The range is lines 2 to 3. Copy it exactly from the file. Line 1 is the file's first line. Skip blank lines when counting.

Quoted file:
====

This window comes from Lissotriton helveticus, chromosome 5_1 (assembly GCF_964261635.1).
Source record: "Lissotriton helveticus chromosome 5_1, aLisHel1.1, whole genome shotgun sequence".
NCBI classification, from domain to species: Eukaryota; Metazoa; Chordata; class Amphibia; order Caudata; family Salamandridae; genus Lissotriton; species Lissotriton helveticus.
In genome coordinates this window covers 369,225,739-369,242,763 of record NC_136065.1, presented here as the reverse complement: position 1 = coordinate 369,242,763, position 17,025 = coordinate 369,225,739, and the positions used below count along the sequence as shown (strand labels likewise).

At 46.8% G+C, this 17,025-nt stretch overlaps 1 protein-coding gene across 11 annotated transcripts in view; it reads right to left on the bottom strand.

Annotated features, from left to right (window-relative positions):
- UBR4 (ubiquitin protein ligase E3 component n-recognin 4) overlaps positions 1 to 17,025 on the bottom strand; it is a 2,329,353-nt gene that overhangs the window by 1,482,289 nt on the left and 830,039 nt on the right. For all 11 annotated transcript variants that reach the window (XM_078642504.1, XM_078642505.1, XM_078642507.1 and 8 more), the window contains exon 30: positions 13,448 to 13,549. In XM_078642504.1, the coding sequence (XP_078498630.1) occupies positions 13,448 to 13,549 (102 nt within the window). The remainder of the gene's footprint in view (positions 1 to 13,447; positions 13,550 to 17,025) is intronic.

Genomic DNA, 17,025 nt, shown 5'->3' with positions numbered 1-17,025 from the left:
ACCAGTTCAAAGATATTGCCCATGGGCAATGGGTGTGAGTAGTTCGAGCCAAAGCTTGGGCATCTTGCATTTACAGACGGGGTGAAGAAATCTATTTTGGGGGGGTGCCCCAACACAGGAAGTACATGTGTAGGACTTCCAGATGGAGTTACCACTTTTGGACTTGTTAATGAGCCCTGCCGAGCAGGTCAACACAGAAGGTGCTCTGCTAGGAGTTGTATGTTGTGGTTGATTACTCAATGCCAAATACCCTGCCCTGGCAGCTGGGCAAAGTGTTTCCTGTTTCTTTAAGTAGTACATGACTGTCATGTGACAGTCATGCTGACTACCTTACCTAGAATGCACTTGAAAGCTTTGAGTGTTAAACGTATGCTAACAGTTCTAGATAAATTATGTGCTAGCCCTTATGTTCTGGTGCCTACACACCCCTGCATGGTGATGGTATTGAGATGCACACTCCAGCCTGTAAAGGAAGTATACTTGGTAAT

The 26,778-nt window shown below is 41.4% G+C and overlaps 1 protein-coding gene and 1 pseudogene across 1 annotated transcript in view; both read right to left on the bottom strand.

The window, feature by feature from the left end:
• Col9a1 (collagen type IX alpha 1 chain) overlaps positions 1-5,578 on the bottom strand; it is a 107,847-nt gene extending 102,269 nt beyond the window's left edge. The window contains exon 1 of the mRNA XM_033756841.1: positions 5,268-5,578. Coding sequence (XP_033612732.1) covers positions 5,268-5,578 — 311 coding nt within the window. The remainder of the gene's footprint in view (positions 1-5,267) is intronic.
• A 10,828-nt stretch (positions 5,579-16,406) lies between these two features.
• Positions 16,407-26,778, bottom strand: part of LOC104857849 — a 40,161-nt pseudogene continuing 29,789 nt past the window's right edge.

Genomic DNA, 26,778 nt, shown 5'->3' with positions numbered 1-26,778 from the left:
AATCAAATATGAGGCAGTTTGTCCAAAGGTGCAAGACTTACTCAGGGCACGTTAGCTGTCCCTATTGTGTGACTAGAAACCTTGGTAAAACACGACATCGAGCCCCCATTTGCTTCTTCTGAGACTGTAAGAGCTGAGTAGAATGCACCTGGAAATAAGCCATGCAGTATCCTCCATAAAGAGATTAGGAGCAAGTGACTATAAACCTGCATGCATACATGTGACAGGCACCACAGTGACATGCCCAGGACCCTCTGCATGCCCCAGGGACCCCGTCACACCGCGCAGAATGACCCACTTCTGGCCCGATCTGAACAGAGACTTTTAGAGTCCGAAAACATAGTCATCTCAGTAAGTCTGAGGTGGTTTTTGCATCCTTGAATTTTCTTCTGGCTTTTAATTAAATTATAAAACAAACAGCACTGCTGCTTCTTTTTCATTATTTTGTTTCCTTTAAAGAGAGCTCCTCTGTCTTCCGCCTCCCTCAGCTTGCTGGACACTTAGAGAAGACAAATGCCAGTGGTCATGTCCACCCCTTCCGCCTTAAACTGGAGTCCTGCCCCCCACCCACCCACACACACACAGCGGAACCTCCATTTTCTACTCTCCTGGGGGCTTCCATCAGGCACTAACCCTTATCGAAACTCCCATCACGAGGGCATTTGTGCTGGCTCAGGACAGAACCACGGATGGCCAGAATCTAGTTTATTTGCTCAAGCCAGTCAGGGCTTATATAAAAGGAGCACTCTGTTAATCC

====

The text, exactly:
Source record: "Lissotriton helveticus chromosome 5_1, aLisHel1.1, whole genome shotgun sequence".
NCBI classification, from domain to species: Eukaryota; Metazoa; Chordata; class Amphibia; order Caudata; family Salamandridae; genus Lissotriton; species Lissotriton helveticus.